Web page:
So why is it so great? My friend, if you're asking that question, what you really mean is, "What's great about heavy metal?" and if you don't know the answer you are sure as shit looking at the wrong website. Riffs. Leads. Pounding rhythms. Ridiculous vocals. Excitement. More or less the 5 reasons we aren't listening to Katy Perry today. Wolf has all of those characteristics in abundance and are utterly unashamed of abusing the limits that they can be taken to. 'Black Wings' is a speed metal album in character, so the riffs must be not only fast but also catchy and aggressive, which Stalvind (alright, so he was still Niklas Olsson in those days) and a guy called Johan "Blade" Bülow provide almost to overdose. I've had a problem with some of the classic speed metal bands like Grave Digger and Agent Steel, since many of their riffs sound homogeneous and are sometimes merely there for speed, not for musical content. Wolf have none of that problem, opting for a thicker though still streamlined guitar tone that accentuates the power of the riffs in comparison to the lighter melodies, while the actual riff patterns draw as much from NWOBHM's greater creative freedom as the European speedsters. Those on the lookout for outstanding heaviness would do well to head straight to 'Genocide', while I find myself totally helpless against the incredible main theme of 'Demon Bell'. The melodies go both ways as well, sometimes closely resembling Iron Maiden's earliest efforts in their isolated position in the songs, sometimes merely serving as a demonic accelerator to the surrounding carnage. In some cases, such as the lengthy lead section of 'I Am the Devil', the melodies go get overdone and could have been edited to maintain the cutthroat effect of the rest of the song.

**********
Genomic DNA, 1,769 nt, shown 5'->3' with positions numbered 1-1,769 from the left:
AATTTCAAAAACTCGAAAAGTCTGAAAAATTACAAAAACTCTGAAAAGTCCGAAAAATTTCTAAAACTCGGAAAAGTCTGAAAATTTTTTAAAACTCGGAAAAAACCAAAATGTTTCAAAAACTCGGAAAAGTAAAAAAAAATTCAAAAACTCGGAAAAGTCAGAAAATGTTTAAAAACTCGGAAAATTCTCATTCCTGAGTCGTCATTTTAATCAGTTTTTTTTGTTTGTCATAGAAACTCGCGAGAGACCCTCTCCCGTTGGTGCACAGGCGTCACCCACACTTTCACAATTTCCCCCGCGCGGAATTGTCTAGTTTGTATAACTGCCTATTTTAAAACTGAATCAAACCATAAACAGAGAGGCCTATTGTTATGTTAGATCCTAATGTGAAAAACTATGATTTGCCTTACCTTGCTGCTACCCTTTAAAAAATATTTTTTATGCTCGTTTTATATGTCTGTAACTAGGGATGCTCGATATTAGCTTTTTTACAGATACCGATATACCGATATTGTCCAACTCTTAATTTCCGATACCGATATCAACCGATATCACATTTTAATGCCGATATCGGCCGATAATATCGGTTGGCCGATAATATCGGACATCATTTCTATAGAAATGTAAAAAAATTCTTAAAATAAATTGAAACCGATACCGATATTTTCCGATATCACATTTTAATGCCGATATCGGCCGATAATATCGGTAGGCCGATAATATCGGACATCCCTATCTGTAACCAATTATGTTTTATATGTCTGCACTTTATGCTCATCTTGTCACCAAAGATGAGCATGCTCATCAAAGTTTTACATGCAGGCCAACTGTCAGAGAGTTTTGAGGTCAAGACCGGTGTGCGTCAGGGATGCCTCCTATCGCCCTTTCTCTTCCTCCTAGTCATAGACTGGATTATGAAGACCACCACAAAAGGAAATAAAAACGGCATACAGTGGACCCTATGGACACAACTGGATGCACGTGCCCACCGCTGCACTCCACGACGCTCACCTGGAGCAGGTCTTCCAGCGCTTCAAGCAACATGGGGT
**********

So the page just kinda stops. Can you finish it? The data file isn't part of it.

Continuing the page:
As if the guitars weren't enough to convince you, the other parts of the band are in fine working order too. Again, the rhythm duo of Mikael Goding and Daniel Bergkvist aren't the most creative, but they both benefit from simply massive-sounding instruments, Goding's bass grunting and snarling audibly like a beast and Bergkvist missing no beat and even adding some extra ones in the form of heroic fills. For the clearest example of their calibre, the build-up to the last chorus in 'Unholy Night' is totally unexpected and shows an understanding of subtlety in the midst of lightning pace. (Subtlety is totally the wrong word to use about this album, but everything in context I suppose.) Then, there's the wild cat on vocals, who had a bit of rough time on the band's debut album, though here he is completely in his element. I don't know what the fuck happened to Stalvind during the recording of 'Black Wings', but I'm going to have a guess that it's a toss up between Peter Tägtgren (yes, the Peter Tägtgren produced this album) shoving a stick of dynamite between his butt cheeks during the astoundingly passionate and desperate 'Genocide' and 'I Am the Devil' or him simply having total belief in the songs he had written and his ability to carry out what was required of him. The cover of Mercyful Fate's 'A Dangerous Meeting' could be thought of as a token filler or tribute stuck at the end of the album, but even there Stalvind gives King Diamond a run for his money, screaming out the classic lyrics in a more visceral, less cheesy take on the original.

I could run through any of the songs blow-by-blow to show the intelligent structuring that has been used here, but it would only serve to dilute the spontaneous appeal of the faster songs and the atmospheric blanket cast around the steadier numbers like 'Unholy Night', 'A World Bewitched', and 'Venom', which is a prime example of how to choose one riff for a song and make that riff grow and grow in potency. None of the songs really lack appeal and I would put the opening 3 plus 'Unholy Night' and 'Genocide' up there with the classics, though 'The Curse' is probably the weakest, containing less in the way of hooks and pure energy. However, in a bizarre way, despite the generally consistent quality, the 9 songs play better back to back, where they gain intensity from song to song and make a stronger physical and emotional claim on the listener. I can't quite say this is Wolf's finest hour, but this is the album that gets me the sweatiest and makes me want to do everything in the world right now. Really fucking good.